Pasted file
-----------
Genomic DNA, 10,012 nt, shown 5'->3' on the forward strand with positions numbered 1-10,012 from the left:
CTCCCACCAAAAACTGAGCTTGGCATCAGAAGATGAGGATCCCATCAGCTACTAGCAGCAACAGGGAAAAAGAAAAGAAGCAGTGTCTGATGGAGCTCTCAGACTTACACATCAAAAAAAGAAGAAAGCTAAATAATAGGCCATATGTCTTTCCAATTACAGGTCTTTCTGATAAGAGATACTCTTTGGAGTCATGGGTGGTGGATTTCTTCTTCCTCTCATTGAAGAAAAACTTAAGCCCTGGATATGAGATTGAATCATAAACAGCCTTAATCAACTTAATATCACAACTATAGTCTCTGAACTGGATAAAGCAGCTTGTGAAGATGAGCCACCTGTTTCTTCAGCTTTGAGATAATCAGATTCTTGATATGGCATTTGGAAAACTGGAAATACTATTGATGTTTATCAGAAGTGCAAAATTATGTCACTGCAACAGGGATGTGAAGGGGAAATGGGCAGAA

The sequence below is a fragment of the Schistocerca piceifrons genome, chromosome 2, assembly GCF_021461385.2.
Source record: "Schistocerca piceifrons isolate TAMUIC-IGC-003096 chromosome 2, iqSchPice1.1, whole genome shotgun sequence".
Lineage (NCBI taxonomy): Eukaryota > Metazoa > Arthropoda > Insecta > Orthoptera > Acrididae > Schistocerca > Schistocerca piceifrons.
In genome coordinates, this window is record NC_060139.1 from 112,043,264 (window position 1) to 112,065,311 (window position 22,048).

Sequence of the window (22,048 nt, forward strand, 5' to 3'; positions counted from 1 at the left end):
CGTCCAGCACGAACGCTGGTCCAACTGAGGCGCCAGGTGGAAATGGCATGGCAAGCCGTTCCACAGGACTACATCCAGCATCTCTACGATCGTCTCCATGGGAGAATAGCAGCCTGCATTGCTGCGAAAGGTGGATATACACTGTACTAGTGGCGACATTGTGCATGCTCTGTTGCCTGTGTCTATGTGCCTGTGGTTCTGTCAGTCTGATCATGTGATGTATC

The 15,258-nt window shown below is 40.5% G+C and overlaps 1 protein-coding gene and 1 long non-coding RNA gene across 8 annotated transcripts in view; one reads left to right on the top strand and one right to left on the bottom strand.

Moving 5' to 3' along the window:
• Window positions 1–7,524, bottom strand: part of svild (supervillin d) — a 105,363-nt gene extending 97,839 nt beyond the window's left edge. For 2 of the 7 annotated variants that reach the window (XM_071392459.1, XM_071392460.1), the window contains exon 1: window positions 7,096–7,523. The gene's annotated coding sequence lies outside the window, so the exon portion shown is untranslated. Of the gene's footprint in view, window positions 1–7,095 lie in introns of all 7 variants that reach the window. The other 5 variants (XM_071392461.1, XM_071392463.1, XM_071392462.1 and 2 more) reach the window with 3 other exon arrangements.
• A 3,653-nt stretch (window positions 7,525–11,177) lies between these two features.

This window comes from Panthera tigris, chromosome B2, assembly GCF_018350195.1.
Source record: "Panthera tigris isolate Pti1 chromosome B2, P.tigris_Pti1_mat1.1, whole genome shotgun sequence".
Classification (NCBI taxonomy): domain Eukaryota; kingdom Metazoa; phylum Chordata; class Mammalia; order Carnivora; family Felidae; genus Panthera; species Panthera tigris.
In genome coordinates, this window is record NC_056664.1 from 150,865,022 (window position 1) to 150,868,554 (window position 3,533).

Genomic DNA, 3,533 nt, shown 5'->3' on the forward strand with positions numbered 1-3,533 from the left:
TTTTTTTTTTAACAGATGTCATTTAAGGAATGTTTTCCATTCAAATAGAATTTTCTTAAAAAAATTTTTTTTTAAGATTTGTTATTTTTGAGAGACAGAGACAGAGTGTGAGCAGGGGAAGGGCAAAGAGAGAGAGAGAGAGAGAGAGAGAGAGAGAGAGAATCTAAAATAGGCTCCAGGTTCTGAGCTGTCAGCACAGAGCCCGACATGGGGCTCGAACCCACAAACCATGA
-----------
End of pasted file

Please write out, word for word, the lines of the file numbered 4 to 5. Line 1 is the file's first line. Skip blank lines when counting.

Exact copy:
Source record: "Schistocerca piceifrons isolate TAMUIC-IGC-003096 chromosome 2, iqSchPice1.1, whole genome shotgun sequence".
Lineage (NCBI taxonomy): Eukaryota > Metazoa > Arthropoda > Insecta > Orthoptera > Acrididae > Schistocerca > Schistocerca piceifrons.